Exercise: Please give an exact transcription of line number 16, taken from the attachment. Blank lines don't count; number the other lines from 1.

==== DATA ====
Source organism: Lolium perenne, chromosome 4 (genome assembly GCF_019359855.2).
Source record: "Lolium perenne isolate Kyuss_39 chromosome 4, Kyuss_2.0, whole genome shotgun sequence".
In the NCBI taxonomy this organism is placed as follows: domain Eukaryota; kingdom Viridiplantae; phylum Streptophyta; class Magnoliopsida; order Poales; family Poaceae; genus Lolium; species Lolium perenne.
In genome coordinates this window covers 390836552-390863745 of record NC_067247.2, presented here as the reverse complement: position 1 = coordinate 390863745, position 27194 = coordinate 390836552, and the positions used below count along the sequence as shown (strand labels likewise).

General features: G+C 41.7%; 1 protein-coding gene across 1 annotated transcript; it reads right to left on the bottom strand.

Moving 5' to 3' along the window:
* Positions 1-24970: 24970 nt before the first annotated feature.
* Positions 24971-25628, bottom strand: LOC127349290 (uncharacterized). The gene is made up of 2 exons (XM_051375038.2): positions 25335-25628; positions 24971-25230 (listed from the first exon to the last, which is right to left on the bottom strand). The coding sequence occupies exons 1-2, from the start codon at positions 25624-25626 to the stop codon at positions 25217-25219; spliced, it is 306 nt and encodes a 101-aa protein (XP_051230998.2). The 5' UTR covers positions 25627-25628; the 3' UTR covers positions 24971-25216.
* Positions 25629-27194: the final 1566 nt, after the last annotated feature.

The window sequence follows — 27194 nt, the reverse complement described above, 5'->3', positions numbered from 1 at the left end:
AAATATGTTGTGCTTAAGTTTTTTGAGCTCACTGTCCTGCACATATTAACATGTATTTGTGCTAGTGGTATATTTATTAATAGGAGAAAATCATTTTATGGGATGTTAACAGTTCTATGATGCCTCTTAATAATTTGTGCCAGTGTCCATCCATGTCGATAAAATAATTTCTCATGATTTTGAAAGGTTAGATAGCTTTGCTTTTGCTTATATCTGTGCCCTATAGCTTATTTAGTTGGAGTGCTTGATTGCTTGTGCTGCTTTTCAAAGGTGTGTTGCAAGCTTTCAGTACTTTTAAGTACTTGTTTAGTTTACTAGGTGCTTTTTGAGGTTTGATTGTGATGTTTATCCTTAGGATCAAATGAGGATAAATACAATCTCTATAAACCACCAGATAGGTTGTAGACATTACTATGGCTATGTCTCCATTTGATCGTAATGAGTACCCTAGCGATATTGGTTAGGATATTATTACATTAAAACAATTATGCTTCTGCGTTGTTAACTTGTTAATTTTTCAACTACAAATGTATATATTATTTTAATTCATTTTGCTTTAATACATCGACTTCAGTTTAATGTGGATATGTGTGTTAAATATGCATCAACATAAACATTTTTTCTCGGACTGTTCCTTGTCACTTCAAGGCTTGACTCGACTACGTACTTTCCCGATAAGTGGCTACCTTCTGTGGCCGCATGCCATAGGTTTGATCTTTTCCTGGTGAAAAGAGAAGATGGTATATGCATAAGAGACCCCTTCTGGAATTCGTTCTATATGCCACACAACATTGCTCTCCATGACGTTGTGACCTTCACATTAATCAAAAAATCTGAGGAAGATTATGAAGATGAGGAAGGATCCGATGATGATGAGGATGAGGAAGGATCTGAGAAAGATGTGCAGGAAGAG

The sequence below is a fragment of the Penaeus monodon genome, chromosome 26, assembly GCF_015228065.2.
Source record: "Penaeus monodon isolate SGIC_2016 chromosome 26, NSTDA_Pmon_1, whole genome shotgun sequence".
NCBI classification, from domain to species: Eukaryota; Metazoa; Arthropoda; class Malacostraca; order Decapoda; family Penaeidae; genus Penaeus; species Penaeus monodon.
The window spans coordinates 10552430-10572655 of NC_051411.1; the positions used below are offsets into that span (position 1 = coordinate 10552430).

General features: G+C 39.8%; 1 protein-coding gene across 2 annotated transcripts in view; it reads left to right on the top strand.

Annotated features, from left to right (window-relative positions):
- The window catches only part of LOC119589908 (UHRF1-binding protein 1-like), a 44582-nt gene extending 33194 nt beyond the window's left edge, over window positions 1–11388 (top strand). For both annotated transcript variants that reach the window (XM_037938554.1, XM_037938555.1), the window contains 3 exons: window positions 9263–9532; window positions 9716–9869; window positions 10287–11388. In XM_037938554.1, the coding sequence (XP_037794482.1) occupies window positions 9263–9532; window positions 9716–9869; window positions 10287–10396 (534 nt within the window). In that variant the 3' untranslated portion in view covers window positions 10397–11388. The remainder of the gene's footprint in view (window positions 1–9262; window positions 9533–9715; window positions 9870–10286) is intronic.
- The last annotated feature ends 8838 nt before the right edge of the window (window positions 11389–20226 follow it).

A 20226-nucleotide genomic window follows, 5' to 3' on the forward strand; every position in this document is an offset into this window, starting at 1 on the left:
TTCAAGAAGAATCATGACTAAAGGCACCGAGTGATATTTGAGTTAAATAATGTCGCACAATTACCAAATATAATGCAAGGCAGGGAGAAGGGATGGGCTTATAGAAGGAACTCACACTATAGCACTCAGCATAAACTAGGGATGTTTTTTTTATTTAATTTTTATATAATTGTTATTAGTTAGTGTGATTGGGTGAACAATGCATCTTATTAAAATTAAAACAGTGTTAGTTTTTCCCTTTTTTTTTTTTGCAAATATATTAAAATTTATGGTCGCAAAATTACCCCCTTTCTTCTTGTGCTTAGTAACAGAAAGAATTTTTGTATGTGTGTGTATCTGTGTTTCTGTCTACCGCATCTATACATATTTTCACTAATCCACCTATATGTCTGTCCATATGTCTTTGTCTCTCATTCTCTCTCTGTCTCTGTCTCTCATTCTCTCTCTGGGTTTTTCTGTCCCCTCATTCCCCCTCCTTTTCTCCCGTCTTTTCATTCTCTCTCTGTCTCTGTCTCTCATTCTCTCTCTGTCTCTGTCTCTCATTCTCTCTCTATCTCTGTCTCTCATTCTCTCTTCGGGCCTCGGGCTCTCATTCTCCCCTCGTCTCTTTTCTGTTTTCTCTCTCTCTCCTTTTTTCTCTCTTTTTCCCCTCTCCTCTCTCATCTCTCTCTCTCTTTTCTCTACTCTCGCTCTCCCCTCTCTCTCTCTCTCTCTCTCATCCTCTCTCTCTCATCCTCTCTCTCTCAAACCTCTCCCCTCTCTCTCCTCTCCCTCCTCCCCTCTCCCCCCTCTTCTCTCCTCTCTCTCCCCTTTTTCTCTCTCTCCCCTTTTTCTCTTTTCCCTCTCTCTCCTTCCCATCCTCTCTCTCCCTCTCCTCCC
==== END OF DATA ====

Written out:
General features: G+C 39.8%; 1 protein-coding gene across 2 annotated transcripts in view; it reads left to right on the top strand.